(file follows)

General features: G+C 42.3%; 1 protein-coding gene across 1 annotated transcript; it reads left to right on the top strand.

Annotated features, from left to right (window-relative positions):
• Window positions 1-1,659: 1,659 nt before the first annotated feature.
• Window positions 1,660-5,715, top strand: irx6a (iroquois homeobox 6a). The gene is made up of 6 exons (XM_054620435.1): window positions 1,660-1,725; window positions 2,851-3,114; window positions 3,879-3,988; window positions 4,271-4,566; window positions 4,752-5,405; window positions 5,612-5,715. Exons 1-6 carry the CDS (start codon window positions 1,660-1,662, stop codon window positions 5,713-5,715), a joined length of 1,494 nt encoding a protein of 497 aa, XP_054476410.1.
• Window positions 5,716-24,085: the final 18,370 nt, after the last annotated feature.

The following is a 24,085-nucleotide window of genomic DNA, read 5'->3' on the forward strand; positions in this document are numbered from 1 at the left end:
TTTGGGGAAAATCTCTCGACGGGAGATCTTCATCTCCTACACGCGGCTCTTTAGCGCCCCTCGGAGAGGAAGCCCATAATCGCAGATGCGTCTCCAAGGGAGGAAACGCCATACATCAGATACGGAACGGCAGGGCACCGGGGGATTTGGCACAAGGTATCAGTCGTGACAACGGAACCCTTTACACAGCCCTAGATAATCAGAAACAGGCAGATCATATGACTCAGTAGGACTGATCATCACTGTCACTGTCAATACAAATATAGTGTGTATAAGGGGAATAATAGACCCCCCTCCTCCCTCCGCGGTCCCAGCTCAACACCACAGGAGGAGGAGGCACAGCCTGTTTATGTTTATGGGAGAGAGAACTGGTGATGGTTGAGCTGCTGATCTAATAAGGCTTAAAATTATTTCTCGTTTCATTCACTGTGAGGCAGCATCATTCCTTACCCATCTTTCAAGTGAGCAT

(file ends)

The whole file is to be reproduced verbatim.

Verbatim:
General features: G+C 42.3%; 1 protein-coding gene across 1 annotated transcript; it reads left to right on the top strand.

Annotated features, from left to right (window-relative positions):
• Window positions 1-1,659: 1,659 nt before the first annotated feature.
• Window positions 1,660-5,715, top strand: irx6a (iroquois homeobox 6a). The gene is made up of 6 exons (XM_054620435.1): window positions 1,660-1,725; window positions 2,851-3,114; window positions 3,879-3,988; window positions 4,271-4,566; window positions 4,752-5,405; window positions 5,612-5,715. Exons 1-6 carry the CDS (start codon window positions 1,660-1,662, stop codon window positions 5,713-5,715), a joined length of 1,494 nt encoding a protein of 497 aa, XP_054476410.1.
• Window positions 5,716-24,085: the final 18,370 nt, after the last annotated feature.

The following is a 24,085-nucleotide window of genomic DNA, read 5'->3' on the forward strand; positions in this document are numbered from 1 at the left end:
TTTGGGGAAAATCTCTCGACGGGAGATCTTCATCTCCTACACGCGGCTCTTTAGCGCCCCTCGGAGAGGAAGCCCATAATCGCAGATGCGTCTCCAAGGGAGGAAACGCCATACATCAGATACGGAACGGCAGGGCACCGGGGGATTTGGCACAAGGTATCAGTCGTGACAACGGAACCCTTTACACAGCCCTAGATAATCAGAAACAGGCAGATCATATGACTCAGTAGGACTGATCATCACTGTCACTGTCAATACAAATATAGTGTGTATAAGGGGAATAATAGACCCCCCTCCTCCCTCCGCGGTCCCAGCTCAACACCACAGGAGGAGGAGGCACAGCCTGTTTATGTTTATGGGAGAGAGAACTGGTGATGGTTGAGCTGCTGATCTAATAAGGCTTAAAATTATTTCTCGTTTCATTCACTGTGAGGCAGCATCATTCCTTACCCATCTTTCAAGTGAGCAT